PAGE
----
At the time that the agreement was executed, Berlin represented that the corporation owned certain prepaid insurance to the value of $532. This value was overstated in the amount of $404.41 but the representation was not made with any intent to deceive. When the error was discovered, and before the bill of complaint was brought, Berlin offered to pay $404.41 to the plaintiff out of the $1,000 escrow fund. The plaintiff refused to accept payment from the escrow fund and insisted that Berlin make it out of his personal resources.
Three items in the list of accounts receivable, amounting in all to $263.74, were overstated, but this was done unintentionally and with no fraudulent purpose.
With respect to the inventory and accounts payable, the master concluded that the plaintiff had failed to establish any discrepancy.
When, in his bill, the plaintiff first demanded that the contract be rescinded and offered to restore the capital stock of the corporation to Berlin, he still had all of the stock, but the assets of the corporation had dwindled by a substantial amount. On July 26, 1955, nearly three months after the commencement of suit, the plaintiff caused The House of Carpets, Inc., to execute an assignment for the benefit of creditors.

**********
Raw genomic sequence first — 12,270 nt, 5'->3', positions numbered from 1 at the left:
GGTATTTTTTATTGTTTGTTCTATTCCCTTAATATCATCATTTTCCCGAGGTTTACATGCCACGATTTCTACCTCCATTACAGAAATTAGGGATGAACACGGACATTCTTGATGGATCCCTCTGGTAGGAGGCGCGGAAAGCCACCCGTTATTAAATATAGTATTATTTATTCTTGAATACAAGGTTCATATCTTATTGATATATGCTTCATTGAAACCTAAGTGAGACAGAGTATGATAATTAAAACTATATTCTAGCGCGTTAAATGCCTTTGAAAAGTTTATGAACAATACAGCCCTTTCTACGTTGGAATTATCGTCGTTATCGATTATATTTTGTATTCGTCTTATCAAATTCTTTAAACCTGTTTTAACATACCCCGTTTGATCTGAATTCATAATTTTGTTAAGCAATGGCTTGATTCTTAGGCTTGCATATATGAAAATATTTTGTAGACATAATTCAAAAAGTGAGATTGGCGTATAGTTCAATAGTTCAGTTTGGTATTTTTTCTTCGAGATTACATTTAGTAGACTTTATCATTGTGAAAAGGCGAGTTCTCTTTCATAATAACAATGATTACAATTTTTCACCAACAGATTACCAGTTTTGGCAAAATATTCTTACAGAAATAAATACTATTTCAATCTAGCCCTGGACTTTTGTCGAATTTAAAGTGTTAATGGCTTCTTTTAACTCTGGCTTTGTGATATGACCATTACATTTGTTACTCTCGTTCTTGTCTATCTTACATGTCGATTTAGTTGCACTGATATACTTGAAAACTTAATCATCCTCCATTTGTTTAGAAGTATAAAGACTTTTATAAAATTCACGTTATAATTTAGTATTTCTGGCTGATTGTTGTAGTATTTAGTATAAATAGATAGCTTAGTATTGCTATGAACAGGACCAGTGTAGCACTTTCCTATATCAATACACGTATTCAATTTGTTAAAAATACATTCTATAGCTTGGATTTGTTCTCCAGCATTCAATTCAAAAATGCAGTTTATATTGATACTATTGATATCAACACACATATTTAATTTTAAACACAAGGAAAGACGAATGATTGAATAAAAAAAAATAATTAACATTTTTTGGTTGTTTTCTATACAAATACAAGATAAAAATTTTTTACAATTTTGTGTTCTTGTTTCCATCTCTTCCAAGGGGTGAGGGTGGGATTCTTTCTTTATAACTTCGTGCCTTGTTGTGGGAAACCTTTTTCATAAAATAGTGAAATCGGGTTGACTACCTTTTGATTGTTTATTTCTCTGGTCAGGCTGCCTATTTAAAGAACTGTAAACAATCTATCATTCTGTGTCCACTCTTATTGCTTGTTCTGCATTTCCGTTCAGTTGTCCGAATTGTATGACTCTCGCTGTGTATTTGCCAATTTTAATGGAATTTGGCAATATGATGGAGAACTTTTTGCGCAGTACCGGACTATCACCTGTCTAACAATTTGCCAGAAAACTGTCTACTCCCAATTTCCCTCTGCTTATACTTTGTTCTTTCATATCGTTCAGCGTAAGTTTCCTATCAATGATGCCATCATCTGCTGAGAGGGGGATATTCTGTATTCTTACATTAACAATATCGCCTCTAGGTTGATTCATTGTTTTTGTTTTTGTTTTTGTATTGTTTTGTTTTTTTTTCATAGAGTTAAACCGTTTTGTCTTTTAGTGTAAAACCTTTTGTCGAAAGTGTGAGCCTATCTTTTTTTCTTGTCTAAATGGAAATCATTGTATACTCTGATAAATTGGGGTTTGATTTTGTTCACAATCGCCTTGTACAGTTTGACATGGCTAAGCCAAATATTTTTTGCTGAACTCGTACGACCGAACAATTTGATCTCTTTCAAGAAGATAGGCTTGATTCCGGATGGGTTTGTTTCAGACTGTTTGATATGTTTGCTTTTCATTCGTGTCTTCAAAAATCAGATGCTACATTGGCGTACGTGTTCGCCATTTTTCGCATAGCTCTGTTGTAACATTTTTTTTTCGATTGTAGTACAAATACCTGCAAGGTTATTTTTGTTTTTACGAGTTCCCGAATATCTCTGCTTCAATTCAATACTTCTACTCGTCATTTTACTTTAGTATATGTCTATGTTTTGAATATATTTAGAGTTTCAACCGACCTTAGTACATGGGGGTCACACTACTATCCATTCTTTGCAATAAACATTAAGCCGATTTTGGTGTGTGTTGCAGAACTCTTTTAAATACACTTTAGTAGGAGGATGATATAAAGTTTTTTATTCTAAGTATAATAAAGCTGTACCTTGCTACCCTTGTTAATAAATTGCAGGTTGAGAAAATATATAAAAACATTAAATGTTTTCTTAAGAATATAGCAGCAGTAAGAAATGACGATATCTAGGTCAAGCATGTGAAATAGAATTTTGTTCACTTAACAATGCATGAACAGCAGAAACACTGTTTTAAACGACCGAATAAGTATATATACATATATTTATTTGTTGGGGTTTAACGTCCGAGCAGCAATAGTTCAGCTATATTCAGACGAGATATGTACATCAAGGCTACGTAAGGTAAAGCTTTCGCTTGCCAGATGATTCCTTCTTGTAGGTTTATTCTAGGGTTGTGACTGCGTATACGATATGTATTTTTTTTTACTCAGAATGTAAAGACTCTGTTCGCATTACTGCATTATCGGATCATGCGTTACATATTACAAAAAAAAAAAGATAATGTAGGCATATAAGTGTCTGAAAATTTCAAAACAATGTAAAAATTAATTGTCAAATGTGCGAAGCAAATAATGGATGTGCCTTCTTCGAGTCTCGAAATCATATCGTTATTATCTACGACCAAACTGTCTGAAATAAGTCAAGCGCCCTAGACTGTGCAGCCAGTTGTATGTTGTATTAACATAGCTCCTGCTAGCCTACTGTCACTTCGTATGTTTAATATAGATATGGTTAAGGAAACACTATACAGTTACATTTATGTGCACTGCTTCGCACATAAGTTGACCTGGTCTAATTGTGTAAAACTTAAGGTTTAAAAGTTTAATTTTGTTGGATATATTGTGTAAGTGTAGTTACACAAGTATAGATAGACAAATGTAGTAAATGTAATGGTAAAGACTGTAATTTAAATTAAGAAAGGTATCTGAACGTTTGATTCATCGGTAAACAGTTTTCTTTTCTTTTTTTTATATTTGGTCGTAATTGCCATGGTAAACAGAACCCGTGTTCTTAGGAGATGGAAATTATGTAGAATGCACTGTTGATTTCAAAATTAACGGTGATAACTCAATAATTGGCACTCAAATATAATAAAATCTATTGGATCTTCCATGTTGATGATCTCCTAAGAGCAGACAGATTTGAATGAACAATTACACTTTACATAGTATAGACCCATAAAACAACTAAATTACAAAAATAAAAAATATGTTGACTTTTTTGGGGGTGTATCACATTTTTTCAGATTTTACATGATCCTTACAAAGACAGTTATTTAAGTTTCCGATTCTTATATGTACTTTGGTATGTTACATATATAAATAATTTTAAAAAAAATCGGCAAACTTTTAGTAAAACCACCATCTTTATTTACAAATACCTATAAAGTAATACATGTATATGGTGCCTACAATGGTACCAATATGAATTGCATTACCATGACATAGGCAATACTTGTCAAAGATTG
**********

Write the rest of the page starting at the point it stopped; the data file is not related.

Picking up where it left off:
The ultimate finding of the master was in favor of the defendants Berlin and Panetta, except in so far as the bill of complaint as drawn would support a finding that the defendant Berlin owes the plaintiff the sum of $668.15 (this being the total of the difference between the value of the prepaid insurance and the accounts receivable as represented, and the actual value of these assets). The master was of the opinion that the plaintiff could not recover these sums under the bill as drawn.